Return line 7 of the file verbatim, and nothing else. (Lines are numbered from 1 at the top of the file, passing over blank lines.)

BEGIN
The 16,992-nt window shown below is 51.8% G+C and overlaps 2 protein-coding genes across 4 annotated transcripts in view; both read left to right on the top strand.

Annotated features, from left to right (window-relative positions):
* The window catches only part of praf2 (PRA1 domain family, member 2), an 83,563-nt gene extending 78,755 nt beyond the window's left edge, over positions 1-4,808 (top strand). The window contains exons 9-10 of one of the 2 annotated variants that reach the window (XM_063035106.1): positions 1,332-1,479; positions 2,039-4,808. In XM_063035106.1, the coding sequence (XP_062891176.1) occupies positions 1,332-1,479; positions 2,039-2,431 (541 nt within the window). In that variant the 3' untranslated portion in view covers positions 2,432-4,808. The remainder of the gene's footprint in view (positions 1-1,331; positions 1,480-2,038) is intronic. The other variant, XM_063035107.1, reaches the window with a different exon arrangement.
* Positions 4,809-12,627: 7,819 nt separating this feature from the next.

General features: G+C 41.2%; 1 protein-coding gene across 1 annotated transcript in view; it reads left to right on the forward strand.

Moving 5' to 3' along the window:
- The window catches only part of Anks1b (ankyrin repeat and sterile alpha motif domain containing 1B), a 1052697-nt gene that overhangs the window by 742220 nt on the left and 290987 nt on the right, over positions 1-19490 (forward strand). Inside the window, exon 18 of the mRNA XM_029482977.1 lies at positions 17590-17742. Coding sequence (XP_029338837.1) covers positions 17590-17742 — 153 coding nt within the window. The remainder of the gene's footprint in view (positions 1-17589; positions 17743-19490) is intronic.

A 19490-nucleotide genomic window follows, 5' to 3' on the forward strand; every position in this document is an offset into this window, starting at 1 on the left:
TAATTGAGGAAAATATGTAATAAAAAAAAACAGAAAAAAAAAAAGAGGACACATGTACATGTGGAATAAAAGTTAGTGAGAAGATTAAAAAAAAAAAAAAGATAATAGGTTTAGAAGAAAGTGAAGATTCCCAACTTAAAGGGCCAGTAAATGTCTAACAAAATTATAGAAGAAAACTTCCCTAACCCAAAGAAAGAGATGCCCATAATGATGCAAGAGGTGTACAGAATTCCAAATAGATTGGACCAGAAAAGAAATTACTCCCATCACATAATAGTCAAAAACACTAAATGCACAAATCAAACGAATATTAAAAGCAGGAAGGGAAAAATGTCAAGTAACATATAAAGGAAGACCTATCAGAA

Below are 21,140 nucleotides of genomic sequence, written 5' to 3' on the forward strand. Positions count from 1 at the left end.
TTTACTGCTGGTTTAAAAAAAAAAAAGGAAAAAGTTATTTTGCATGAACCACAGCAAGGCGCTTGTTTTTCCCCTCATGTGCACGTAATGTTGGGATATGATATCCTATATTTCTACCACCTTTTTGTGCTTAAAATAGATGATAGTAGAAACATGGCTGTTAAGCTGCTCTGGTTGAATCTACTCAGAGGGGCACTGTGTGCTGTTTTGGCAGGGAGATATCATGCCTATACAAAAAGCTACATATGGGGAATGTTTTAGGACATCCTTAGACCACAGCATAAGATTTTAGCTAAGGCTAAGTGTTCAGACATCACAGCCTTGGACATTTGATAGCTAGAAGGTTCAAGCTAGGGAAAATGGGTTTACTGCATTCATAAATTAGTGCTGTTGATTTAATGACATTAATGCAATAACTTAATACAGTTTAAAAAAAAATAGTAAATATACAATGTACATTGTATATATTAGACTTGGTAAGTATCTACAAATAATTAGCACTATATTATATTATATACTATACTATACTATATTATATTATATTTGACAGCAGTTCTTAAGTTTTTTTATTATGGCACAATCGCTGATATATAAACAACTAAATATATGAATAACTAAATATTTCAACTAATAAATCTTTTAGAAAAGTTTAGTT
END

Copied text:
- The window catches only part of Anks1b (ankyrin repeat and sterile alpha motif domain containing 1B), a 1052697-nt gene that overhangs the window by 742220 nt on the left and 290987 nt on the right, over positions 1-19490 (forward strand). Inside the window, exon 18 of the mRNA XM_029482977.1 lies at positions 17590-17742. Coding sequence (XP_029338837.1) covers positions 17590-17742 — 153 coding nt within the window. The remainder of the gene's footprint in view (positions 1-17589; positions 17743-19490) is intronic.